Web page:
Question time: the questions I dread being asked

For those of you that don’t know, I do PR and marketing for a living so that involves at times attending networking events, black tie dinners and entertaining clients. In the past I’ve always excelled at making small talk and creating conversation with new people, finding it easy to get a rapport quickly. However now I find myself dreading strangers asking me questions that are usually quite normal to ask when someone is getting to know you. Questions such as “do you have any children?” or “do you have a family”.

I then have a choice do I lie and say “oh no I don’t” then the conversation can continue to move along in a light hearted cheerful way or do I tell the truth that I have had two children but unfortunately both have died. This honest approach is the one I usually use, as I don’t believe in lying to people especially when my job is formed on the strong foundations of trust and honesty and about building relationships.

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Violet at a few months old

The more I practice the easier it gets for me to deliver my “Yes I did have two children but unfortunately they died. I had a little girl who died a year last September at 15 months old and a little boy who only made it to 22 weeks of pregnancy, who died last September because of an incurable brain abnormality.” And “no we don’t know why my little girl died. The coroner opened an inquest into it and we finally have an inquest date of 17th May.” The first few times someone asked me I ended up in tears during the inevitable questioning that ensued afterwards and made my guests feel awkward that they had upset me but now I have it down to a tee and can deliver explanations, answer questions in the same matter of fact way I tell people about where Randall & Aubin source their fish!

It’s almost becoming natural now for me to talk about it openly at work if I’m ever asked but I worry that people may think I’m cold or detached as I now rarely get upset at all in a work environment and find myself able to talk about my children in almost a matter of fact way.

Afterwards once I get home is a different story as I find I have to have a little cry to let the emotion I bottled up out and if I find myself having to tell several different people my sad news at a larger networking event or dinner then it can sometimes can drain me emotionally for days.

People assume because I can put on a brave face for work and social situations that deep inside I’m strong, tough and can cope with anything, so sometimes they feel the need to share their problems, dilemmas and trials with me thinking if I can handle losing my children then I can maybe help them too. They don’t realise the tidal wave style flood I’m often holding back under the surface. A volcano more often than not looks just like a still stationary mountain from the outside but inside there’s a great deal bubbling under the surface that no one sees until the big outpouring or eruption and that’s how I feel most days.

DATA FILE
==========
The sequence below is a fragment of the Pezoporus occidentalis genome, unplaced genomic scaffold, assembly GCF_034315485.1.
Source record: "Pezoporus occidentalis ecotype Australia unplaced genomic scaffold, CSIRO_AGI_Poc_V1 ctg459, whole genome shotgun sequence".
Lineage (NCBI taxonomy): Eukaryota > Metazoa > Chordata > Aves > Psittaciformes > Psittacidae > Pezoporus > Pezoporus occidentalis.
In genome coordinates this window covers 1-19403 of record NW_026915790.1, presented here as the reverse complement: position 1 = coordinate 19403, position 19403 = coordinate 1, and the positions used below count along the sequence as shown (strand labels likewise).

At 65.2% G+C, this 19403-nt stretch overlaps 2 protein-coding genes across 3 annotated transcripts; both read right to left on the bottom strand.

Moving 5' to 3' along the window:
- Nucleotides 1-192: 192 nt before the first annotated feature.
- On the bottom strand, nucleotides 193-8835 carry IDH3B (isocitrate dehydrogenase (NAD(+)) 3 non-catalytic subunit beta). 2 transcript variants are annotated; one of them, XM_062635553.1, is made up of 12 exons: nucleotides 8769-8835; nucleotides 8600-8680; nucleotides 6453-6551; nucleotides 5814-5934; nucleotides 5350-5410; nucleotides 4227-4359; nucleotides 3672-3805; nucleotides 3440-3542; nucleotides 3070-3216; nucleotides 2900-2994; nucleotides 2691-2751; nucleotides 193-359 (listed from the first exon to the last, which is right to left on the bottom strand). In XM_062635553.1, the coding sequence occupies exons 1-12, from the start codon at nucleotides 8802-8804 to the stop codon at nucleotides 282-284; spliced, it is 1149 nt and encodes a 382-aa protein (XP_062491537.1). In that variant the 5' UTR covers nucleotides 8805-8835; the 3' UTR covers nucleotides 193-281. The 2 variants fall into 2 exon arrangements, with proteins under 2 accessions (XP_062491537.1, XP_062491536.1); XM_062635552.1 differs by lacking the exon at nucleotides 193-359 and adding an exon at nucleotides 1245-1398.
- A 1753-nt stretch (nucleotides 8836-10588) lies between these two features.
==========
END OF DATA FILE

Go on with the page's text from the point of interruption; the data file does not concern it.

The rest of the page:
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Photo of Pat in Iceland just outside Reykjavik

So yes I may seem strong, calm and together on the outside but you’ve no idea the effort that that can take, in order for me to put my “game face” on (I mean that in the together psychological sense rather than a make up one!). Yes I do care about my friends and other people, so do feel you can speak to me but please remember there’s a limit sometimes to what extra stress I can take on board, especially if your stress in the grand scheme of things isn’t exactly that life threatening.

Please forgive me also if I make arrangements to see you and then cancel at the last minute sometimes I get so emotionally drained that I can’t face having to make conversation with anyone.

Thanks for reading,

Love Sarah x

2 thoughts on “Question time: the questions I dread being asked

  1. Hi Sarah, I dread meeting new people for work too especially as working in the baby industry means so often the conversations are centred around babies and families so it’s inevitable. I’m not yet skilled at dealing with the questions and keep varying my responses to see how I can tell the truth without breaking down completely! Trying to get my ‘game face’ right. It’s all a learning curve isn’t it, and isn’t it crazy that we care about how other people will deal with us or view us? Sounds as though you manage it as well as anyone possibly could, good on you. But utterly draining too… Thank you for writing this. Much love, Martine

    • Hi Martine
      I’m sorry for your loss and so pleased it isn’t just me then that finds it awkward. Yes it is about practice eventually it will simply get easier for you to deliver the lines and less emotional for you. It sounds weird but if it helps I used to practice conversations beforehand in my head, the same way you’d do preparing for a job interview, as I found it easier then in real life. It is crazy I agree that, despite everything else we have to deal with, we still worry about what other people think! It is extremely draining so good luck with it all and I’m pleased I could help you to see you’re not alone. Lots of love Sarah xx

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